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mtnfrank

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Everything posted by mtnfrank

  1. No, about 7 cases of plague per year in the US with 11% mortality rate. Thus less than 1 person death a year. http://www.cdc.gov/plague/faq/index.html#cases So more dangerous to be killed by a falling television (more than one adult fatality per year) or any other freak accident and pretty much any other type of illness https://www.cpsc.gov/PageFiles/108985/tipover2011.pdf Not petting wild squirrels should also help (and treating for fleas which you would do anyways if Fido got some)
  2. tones and their effects was the subject of Patricia McConnell's PhD. And some following work such as: https://www.sciencedirect.com/science/article/pii/S0003347205809546 There is a section in 'the other end of the leash' about that.
  3. Although I will be the first to say I find that labs can be overly bouncy, unfocussed and bursting into people and dog's space.... It is statiscally expected that labs will produce more bad experiences than other dogs since tey are, by far, the most popular dog breed. Combine with our human tendancy to draw generalizations from anectodal evidence and to confirmation bias... are labs really more rude (to a BC) than other dogs? To me they seem to invade the bubble but get out of it quickly as well so.. don't know but wouldn't say they are worse than other dogs.
  4. Another factor to consider is that you don't want the system to alarm when the temperature is not endurable anymore but before in order to allow you to get back to the car in time. If one is 10min away, not only would the dog be above that temperature but the temp would keep rising in the mean time. See these graphs (followed link from www.avma.org/petsincars) http://ggweather.com/heat/index.htm#heating From googling looks like signs of heatstroke can start at 80F, although access to water, and no physical activity might help raise that somehow. The true criteria is internal body heat, just looked it up and (suprisingly) appears to be the same level for both dogs and humans at 104F. Pretty safe to say that if temp is above 104F it would be pretty darn hard for the dog to cool off (maybe still possible through evaporation cooling/panting but obviously harder to do the higher the temp) http://dogs.about.com/od/dogandpuppyhealth/qt/heatstroke.htm Another danger might be dark surfaces becoming burning hot (200F), even the black part of the dog's coat will heat up faster if exposed to the sun. Looking at some products, looks like they alert at 80F. Might be a reasonable setting to put allowing time to get back to the car. ttp://www.gizmag.com/dog-caller-collar/23746/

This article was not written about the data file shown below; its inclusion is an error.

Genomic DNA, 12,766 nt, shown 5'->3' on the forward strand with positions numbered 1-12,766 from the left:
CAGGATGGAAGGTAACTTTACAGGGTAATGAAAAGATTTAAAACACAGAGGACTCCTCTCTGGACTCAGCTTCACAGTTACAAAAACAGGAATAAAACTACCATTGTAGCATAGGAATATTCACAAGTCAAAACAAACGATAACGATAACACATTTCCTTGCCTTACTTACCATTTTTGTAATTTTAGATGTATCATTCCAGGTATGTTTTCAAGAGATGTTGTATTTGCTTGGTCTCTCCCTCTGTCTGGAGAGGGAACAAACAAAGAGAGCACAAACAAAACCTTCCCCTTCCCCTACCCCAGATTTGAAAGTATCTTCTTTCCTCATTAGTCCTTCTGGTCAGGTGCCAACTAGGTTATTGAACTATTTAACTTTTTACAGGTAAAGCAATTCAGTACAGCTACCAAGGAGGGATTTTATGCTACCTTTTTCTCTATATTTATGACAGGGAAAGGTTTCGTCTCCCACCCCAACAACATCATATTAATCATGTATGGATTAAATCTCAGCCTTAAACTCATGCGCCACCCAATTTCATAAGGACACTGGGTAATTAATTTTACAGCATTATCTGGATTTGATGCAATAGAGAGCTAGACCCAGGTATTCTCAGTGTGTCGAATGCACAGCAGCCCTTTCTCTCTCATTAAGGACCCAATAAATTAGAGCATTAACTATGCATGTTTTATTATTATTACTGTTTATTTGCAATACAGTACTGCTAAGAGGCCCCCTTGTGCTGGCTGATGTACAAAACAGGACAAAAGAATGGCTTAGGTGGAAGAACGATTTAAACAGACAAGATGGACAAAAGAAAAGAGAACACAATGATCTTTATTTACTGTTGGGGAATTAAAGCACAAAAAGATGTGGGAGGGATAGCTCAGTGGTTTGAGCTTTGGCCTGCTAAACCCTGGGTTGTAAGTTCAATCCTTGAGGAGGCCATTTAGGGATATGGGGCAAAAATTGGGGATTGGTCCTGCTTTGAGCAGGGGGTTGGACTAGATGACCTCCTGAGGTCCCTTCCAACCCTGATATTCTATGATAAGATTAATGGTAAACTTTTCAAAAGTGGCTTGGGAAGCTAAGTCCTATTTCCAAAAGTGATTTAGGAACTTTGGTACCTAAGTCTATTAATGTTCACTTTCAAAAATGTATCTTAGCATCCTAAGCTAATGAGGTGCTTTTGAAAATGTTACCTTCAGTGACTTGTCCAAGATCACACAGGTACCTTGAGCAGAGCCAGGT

5. You should have answered back, that's not a dog but a border collie; they get grammar. http://www.sciencenews.org/view/generic/id/350585/description/Dog_sniffs_out_grammar
  6. Some people think a crate is cruel. The weather part is obviously the critical thing here. I can't comment on the particulars of that newspaper article but it has been very hot in the last few weeks and dog/babies left in cars have made the news for tragic reasons. So I tend to think that the staff behaviour was warranted, then again it may have been cool and overcast and over the top responses.
  7. Donald, I did sent you a PM asking you a few questions (most important of which the availability of Mr. and Mrs. Dog) but it appears that your message box is full. Could you send me a message with contact info? Thank you. F.
  8. In the news just this morning in my neck of the woods http://www.ottawacitizen.com/life/former+Kemptville+Mart+employee+says+fired+Wednesday+after/8642836/story.html A few interesting things: - looks like a very regular occurence for dogs to be left in cars at big box stores, even when it is very hot - people get upset if the danger is pointed out to them, telling people they shouldn't do something with their dogs (or kids) leads to emotional responses quickly - temp can go up 10degC in 10min (thats about 20F) Won't comment on Walmart's attitude toward their staff. Wouldn't it be much nicer if (well behaved) dogs could taken inside instead?
  9. Although true that heat index makes things worse, the biggest culprit in a car is 'greenhouse effect', sunlight goes through windows but heat gets trapped inside. Thus why temperature can increase extremely quickly in a parked car in the sun, especially with windows up. Something to keep in mind when parking in the shade, the sun does move and a delay of a few minutes can cause a rapid rise in temperature. Light colored car, windows open, fans, blinds and water can mitigate it.
  10. Sorry for your loss, perhaps you can relate to the following blog posts by Patricia McConnell: https://www.patriciamcconnell.com/theotherendoftheleash/lassie http://www.patriciamcconnell.com/theotherendoftheleash/love-guilt-putting-dogs-down